Anchoring the film is Ti Lung and Brigitte Lin and the former shows that rejuvenated sense of screen presence that happened the same year under John Woo's direction in A Better Tomorrow. I t's a fairly layered performance in True Colours that contains the written thematic by Wong to a T, but embodied in a way that it becomes a little bit emotional at times even, even though Lung is leaning towards being an anti-hero. Lin in reality doesn't have much to work with but it's another truth that anything she touched at the time turned into gold. Her chemistry with Ti Lung and ageless beauty (that description for Lin will never get old) materializes into some of the most memorable images of the film. Raymond Wong isn't particularly believable as an action hero (the relatively few times he ventures into those territories in the film that is) but brings surprising acting chops when the movie shows him as a new man, having to deal with loyalties on both the straight and illegal side of life. Again, since Kirk Wong keeps the melodrama surprisingly low key, Raymond's performance does gel well with the film. The crucial character of James however is not particularly well handled by Gary Lam, apparently only able to overact with a vengeance.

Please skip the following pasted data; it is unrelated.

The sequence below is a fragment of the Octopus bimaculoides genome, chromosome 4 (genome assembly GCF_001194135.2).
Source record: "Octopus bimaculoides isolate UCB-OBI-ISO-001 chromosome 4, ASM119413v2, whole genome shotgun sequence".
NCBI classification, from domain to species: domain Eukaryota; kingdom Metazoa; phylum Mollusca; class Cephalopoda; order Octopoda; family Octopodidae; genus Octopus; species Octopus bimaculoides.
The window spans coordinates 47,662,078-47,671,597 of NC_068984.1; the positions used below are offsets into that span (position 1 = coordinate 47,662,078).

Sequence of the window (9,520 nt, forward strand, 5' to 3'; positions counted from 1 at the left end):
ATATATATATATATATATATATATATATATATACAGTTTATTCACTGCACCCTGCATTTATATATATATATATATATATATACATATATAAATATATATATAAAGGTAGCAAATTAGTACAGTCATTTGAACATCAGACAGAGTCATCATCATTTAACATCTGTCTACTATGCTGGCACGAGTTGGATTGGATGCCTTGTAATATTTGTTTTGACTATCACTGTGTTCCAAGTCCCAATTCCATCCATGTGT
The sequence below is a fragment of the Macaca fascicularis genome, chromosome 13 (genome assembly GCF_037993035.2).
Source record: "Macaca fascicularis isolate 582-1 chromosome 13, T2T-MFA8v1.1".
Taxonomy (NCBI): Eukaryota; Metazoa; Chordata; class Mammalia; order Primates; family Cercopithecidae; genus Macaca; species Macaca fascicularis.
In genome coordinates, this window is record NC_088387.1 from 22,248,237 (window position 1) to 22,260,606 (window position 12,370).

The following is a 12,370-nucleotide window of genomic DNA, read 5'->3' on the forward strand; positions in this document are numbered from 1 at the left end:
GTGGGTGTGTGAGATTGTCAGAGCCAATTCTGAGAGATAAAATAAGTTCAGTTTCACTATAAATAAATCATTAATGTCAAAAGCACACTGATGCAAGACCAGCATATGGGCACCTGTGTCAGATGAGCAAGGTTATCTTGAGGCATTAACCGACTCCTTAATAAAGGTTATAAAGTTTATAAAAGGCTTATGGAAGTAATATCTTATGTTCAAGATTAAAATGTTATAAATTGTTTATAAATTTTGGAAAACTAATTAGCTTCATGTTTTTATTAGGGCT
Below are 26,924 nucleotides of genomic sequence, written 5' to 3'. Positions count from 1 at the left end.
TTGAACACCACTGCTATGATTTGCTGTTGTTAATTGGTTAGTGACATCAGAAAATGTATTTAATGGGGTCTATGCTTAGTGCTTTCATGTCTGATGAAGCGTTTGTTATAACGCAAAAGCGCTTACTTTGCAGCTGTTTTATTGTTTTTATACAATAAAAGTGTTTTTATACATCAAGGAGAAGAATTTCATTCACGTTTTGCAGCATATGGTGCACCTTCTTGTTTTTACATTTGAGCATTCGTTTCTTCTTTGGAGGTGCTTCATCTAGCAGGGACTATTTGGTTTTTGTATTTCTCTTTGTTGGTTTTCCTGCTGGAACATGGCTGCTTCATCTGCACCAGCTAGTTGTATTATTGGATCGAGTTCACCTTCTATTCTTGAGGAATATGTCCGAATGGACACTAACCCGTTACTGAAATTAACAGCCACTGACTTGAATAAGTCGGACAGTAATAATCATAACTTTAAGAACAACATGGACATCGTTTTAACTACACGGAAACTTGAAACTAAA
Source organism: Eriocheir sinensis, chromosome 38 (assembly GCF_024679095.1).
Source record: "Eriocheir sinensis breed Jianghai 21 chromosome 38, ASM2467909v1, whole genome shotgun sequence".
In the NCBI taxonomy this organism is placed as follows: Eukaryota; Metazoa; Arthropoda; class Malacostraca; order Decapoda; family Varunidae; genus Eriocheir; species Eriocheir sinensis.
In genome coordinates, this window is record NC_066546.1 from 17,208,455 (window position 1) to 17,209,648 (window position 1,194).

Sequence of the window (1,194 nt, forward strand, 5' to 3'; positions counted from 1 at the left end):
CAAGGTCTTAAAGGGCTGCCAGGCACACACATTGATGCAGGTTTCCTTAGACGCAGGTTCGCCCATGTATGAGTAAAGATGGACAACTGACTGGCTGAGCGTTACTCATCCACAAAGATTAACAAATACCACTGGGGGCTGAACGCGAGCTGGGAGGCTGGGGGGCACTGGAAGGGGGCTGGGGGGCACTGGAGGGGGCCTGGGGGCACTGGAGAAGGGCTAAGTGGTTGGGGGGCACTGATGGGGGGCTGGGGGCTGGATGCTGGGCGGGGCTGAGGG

A mention must go to the action directing by Kirk Wong himself and Joe Chu, taking a less polished Ringo Lam route by concentrating on gritty brawls and quite heavy bloodshed. In actuality, Lam's style wouldn't crop up in full bloom until a year later in City On Fire but it's still evident that he refined a grittiness that in the case of True Colours only comes to life when the stakes are higher for the characters. But it's welcome to see a different side to action and gunplay during the year when John Woo established what would be xeroxed for years.
True Colours should've had a slightly longer English title such as True Colours Of A Hero as it more accurately and even in a thoughtful way describes the contents of Kirk Wong's action-drama. I would rather point you towards Wong directed efforts such as Gunmen, Organized Crime & Triad Bureau and even Health Warning first but True Colours is a little unappreciated movie with a thematic taken to stronger places thanks to acting. Raymond Wong is the reason the movie really isn't that surprising but Kirk is the reason why the movie never gets boring.
Deltamac presents the film in a 1.70:1 aspect ratio approximately. Beginning flashback scenes are shot in incredibly soft light and focus, something the transfer doesn't handle well as artifacts are visible. It all clears up and the 60s segments are colourful, fairly sharp and the print only has minor damage.
The Cantonese Dolby Digital 2.0 track has one instance of muffled dialogue but sounds clear otherwise. A Mandarin 2.0 track is also included.
The English subtitles come with a fair amount of spelling and grammar errors but nothing that will puzzle any viewer. Traditional and simplified Chinese subtitles are also included. Only extra is the trailer.
reviewed by Kenneth Brorsson